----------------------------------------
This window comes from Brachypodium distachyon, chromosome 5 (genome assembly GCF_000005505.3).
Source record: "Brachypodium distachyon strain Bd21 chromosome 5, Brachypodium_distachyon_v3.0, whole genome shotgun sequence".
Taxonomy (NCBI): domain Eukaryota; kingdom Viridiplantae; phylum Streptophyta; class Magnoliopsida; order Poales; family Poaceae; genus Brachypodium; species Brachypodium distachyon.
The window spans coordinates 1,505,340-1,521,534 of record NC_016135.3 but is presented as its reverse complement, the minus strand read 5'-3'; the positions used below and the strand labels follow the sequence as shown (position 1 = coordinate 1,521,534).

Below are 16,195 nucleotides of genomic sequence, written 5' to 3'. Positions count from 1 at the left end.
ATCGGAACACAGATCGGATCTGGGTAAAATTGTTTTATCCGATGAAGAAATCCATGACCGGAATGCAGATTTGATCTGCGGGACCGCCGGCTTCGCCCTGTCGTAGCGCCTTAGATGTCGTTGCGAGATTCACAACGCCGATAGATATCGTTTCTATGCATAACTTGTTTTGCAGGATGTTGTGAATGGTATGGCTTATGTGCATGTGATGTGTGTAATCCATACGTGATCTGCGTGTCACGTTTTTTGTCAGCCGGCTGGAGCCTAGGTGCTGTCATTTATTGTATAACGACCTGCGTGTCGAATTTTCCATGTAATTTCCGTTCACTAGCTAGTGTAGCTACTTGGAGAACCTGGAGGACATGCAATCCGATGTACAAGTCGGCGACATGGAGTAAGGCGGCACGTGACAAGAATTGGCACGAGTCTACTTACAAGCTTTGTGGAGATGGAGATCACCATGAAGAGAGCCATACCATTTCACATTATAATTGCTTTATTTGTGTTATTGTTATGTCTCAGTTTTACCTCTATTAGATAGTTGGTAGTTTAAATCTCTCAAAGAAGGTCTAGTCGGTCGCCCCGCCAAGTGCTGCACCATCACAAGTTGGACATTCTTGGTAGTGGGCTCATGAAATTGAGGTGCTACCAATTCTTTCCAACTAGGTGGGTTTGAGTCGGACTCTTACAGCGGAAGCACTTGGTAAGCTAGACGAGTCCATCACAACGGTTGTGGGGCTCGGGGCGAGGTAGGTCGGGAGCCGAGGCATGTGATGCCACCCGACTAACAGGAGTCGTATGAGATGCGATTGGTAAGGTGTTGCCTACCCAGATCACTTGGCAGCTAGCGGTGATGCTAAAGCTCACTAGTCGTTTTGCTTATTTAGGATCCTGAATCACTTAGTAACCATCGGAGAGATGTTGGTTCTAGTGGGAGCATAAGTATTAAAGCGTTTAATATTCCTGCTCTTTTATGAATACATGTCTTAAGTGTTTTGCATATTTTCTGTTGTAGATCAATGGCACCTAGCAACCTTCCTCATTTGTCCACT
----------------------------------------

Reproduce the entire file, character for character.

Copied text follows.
This window comes from Brachypodium distachyon, chromosome 5 (genome assembly GCF_000005505.3).
Source record: "Brachypodium distachyon strain Bd21 chromosome 5, Brachypodium_distachyon_v3.0, whole genome shotgun sequence".
Taxonomy (NCBI): domain Eukaryota; kingdom Viridiplantae; phylum Streptophyta; class Magnoliopsida; order Poales; family Poaceae; genus Brachypodium; species Brachypodium distachyon.
The window spans coordinates 1,505,340-1,521,534 of record NC_016135.3 but is presented as its reverse complement, the minus strand read 5'-3'; the positions used below and the strand labels follow the sequence as shown (position 1 = coordinate 1,521,534).

Below are 16,195 nucleotides of genomic sequence, written 5' to 3'. Positions count from 1 at the left end.
ATCGGAACACAGATCGGATCTGGGTAAAATTGTTTTATCCGATGAAGAAATCCATGACCGGAATGCAGATTTGATCTGCGGGACCGCCGGCTTCGCCCTGTCGTAGCGCCTTAGATGTCGTTGCGAGATTCACAACGCCGATAGATATCGTTTCTATGCATAACTTGTTTTGCAGGATGTTGTGAATGGTATGGCTTATGTGCATGTGATGTGTGTAATCCATACGTGATCTGCGTGTCACGTTTTTTGTCAGCCGGCTGGAGCCTAGGTGCTGTCATTTATTGTATAACGACCTGCGTGTCGAATTTTCCATGTAATTTCCGTTCACTAGCTAGTGTAGCTACTTGGAGAACCTGGAGGACATGCAATCCGATGTACAAGTCGGCGACATGGAGTAAGGCGGCACGTGACAAGAATTGGCACGAGTCTACTTACAAGCTTTGTGGAGATGGAGATCACCATGAAGAGAGCCATACCATTTCACATTATAATTGCTTTATTTGTGTTATTGTTATGTCTCAGTTTTACCTCTATTAGATAGTTGGTAGTTTAAATCTCTCAAAGAAGGTCTAGTCGGTCGCCCCGCCAAGTGCTGCACCATCACAAGTTGGACATTCTTGGTAGTGGGCTCATGAAATTGAGGTGCTACCAATTCTTTCCAACTAGGTGGGTTTGAGTCGGACTCTTACAGCGGAAGCACTTGGTAAGCTAGACGAGTCCATCACAACGGTTGTGGGGCTCGGGGCGAGGTAGGTCGGGAGCCGAGGCATGTGATGCCACCCGACTAACAGGAGTCGTATGAGATGCGATTGGTAAGGTGTTGCCTACCCAGATCACTTGGCAGCTAGCGGTGATGCTAAAGCTCACTAGTCGTTTTGCTTATTTAGGATCCTGAATCACTTAGTAACCATCGGAGAGATGTTGGTTCTAGTGGGAGCATAAGTATTAAAGCGTTTAATATTCCTGCTCTTTTATGAATACATGTCTTAAGTGTTTTGCATATTTTCTGTTGTAGATCAATGGCACCTAGCAACCTTCCTCATTTGTCCACT